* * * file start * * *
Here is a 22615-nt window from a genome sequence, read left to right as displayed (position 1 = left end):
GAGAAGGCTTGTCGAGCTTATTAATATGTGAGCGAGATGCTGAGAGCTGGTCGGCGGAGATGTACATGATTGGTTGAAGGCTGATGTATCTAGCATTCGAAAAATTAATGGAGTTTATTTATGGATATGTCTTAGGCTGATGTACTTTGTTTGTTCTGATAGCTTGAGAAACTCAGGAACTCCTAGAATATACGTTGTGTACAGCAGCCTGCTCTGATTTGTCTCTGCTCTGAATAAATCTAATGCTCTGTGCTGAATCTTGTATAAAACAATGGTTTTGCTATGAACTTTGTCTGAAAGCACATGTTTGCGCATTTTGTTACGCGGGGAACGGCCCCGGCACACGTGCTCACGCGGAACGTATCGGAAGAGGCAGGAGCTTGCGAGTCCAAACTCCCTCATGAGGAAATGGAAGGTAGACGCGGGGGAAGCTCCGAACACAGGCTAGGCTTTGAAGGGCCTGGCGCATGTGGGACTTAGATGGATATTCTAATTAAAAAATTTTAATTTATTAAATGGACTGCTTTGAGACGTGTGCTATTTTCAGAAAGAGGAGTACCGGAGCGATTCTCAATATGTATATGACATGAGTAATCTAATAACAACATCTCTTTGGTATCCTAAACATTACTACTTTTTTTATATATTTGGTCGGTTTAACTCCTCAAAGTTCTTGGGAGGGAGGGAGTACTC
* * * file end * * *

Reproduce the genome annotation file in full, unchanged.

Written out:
Here is a 22615-nt window from a genome sequence, read left to right as displayed (position 1 = left end):
GAGAAGGCTTGTCGAGCTTATTAATATGTGAGCGAGATGCTGAGAGCTGGTCGGCGGAGATGTACATGATTGGTTGAAGGCTGATGTATCTAGCATTCGAAAAATTAATGGAGTTTATTTATGGATATGTCTTAGGCTGATGTACTTTGTTTGTTCTGATAGCTTGAGAAACTCAGGAACTCCTAGAATATACGTTGTGTACAGCAGCCTGCTCTGATTTGTCTCTGCTCTGAATAAATCTAATGCTCTGTGCTGAATCTTGTATAAAACAATGGTTTTGCTATGAACTTTGTCTGAAAGCACATGTTTGCGCATTTTGTTACGCGGGGAACGGCCCCGGCACACGTGCTCACGCGGAACGTATCGGAAGAGGCAGGAGCTTGCGAGTCCAAACTCCCTCATGAGGAAATGGAAGGTAGACGCGGGGGAAGCTCCGAACACAGGCTAGGCTTTGAAGGGCCTGGCGCATGTGGGACTTAGATGGATATTCTAATTAAAAAATTTTAATTTATTAAATGGACTGCTTTGAGACGTGTGCTATTTTCAGAAAGAGGAGTACCGGAGCGATTCTCAATATGTATATGACATGAGTAATCTAATAACAACATCTCTTTGGTATCCTAAACATTACTACTTTTTTTATATATTTGGTCGGTTTAACTCCTCAAAGTTCTTGGGAGGGAGGGAGTACTC